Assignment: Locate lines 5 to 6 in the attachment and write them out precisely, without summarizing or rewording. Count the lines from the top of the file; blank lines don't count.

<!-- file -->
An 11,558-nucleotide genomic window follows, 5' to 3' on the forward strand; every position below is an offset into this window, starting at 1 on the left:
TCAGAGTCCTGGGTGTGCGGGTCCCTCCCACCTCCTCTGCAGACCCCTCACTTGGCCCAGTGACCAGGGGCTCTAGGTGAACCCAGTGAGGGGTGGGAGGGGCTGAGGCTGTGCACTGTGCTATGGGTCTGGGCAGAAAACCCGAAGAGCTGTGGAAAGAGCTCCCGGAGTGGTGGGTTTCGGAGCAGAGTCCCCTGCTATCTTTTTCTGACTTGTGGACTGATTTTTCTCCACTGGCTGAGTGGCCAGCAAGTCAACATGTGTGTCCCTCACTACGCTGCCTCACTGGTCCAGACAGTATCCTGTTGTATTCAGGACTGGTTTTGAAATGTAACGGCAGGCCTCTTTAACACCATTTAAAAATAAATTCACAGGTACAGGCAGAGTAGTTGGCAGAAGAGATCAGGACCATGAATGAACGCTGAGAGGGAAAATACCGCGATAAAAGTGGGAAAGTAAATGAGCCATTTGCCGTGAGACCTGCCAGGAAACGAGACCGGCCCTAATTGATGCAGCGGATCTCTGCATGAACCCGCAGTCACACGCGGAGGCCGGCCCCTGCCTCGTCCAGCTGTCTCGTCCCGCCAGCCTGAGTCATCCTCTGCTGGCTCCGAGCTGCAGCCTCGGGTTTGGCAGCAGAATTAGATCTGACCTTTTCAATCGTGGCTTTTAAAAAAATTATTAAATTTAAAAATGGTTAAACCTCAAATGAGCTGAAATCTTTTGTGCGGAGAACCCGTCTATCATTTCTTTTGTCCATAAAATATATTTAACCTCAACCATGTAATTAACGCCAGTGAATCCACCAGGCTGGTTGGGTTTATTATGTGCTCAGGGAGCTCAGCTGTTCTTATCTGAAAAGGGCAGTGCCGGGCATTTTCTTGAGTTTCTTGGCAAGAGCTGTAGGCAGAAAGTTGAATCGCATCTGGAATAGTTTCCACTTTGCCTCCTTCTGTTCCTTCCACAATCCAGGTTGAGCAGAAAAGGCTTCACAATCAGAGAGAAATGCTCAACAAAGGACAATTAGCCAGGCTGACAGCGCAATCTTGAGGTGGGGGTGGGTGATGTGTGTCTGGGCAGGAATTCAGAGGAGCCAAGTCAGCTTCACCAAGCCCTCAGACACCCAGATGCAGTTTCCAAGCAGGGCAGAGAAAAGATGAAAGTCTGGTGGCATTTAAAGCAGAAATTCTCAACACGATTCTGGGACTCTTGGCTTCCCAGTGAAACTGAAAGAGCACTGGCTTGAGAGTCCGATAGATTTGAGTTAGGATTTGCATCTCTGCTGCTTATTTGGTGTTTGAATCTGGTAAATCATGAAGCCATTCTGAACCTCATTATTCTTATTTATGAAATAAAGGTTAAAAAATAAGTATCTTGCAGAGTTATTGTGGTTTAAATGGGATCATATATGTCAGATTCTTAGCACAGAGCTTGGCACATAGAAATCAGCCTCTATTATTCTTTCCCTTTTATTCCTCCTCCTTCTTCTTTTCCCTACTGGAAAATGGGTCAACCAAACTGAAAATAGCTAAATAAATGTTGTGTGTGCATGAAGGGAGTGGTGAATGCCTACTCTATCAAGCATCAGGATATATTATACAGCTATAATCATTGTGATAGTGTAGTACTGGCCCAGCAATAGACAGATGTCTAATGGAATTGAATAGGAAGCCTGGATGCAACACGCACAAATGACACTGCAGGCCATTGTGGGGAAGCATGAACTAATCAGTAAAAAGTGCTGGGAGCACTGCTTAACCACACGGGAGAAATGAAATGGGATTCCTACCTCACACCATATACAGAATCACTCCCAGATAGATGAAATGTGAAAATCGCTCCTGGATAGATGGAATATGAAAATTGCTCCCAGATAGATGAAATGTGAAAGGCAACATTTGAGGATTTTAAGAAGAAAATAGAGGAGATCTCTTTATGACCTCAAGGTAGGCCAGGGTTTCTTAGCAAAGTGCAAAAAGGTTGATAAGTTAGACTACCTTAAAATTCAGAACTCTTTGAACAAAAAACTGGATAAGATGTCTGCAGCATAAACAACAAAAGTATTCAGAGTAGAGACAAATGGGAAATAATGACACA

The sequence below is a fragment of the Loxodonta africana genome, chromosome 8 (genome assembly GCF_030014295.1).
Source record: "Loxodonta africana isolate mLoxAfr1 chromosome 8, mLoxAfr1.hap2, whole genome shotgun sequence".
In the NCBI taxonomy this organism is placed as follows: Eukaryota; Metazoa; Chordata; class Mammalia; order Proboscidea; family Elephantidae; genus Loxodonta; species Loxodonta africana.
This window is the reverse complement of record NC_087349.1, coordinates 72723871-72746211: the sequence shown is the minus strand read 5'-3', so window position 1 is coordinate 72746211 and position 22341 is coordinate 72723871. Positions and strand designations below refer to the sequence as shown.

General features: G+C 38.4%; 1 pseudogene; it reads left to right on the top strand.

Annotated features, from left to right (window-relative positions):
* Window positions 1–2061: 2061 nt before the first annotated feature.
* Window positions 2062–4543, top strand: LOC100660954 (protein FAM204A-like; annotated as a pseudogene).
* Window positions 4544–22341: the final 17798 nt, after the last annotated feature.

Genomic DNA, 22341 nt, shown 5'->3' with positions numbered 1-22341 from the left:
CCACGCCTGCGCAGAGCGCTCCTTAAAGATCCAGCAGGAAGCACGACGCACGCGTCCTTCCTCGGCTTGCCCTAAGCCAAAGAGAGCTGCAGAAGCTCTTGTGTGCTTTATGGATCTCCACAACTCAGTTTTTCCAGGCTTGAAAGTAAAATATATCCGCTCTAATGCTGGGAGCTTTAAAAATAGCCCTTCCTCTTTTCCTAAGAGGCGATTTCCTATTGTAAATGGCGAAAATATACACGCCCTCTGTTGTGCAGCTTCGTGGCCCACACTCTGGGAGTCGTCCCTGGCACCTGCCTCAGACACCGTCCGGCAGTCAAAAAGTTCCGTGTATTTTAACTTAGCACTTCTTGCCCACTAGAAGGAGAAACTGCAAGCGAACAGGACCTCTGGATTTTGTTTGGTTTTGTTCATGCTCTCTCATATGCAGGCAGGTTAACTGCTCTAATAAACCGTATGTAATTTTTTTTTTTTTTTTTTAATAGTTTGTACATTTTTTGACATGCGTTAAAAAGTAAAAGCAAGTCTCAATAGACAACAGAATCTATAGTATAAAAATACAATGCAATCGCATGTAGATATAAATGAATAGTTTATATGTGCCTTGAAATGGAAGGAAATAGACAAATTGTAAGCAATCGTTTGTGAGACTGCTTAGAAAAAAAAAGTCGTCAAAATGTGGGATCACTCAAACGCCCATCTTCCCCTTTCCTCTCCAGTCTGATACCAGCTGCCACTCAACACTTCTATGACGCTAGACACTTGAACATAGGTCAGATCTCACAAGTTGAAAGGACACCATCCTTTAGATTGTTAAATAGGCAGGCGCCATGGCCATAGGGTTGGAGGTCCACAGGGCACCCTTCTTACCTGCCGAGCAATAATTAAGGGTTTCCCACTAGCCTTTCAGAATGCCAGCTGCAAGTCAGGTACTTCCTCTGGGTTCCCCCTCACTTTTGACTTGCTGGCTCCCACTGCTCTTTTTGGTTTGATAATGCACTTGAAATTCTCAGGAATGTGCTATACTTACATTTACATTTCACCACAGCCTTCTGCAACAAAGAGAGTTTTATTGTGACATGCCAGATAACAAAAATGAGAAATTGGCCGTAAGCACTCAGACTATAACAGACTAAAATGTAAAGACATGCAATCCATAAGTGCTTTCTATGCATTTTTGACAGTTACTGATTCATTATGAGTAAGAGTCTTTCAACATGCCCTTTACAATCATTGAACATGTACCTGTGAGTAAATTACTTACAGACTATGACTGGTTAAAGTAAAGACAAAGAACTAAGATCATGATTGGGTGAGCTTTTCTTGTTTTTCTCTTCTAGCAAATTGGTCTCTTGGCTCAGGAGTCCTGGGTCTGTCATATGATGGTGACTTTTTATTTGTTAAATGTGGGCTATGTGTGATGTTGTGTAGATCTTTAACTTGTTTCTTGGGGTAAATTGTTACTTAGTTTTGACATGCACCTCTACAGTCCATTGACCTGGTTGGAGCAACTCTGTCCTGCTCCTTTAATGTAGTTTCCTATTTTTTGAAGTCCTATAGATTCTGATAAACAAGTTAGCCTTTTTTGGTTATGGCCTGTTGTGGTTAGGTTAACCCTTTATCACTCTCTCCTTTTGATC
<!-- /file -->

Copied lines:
In the NCBI taxonomy this organism is placed as follows: Eukaryota; Metazoa; Chordata; class Mammalia; order Proboscidea; family Elephantidae; genus Loxodonta; species Loxodonta africana.
This window is the reverse complement of record NC_087349.1, coordinates 72723871-72746211: the sequence shown is the minus strand read 5'-3', so window position 1 is coordinate 72746211 and position 22341 is coordinate 72723871. Positions and strand designations below refer to the sequence as shown.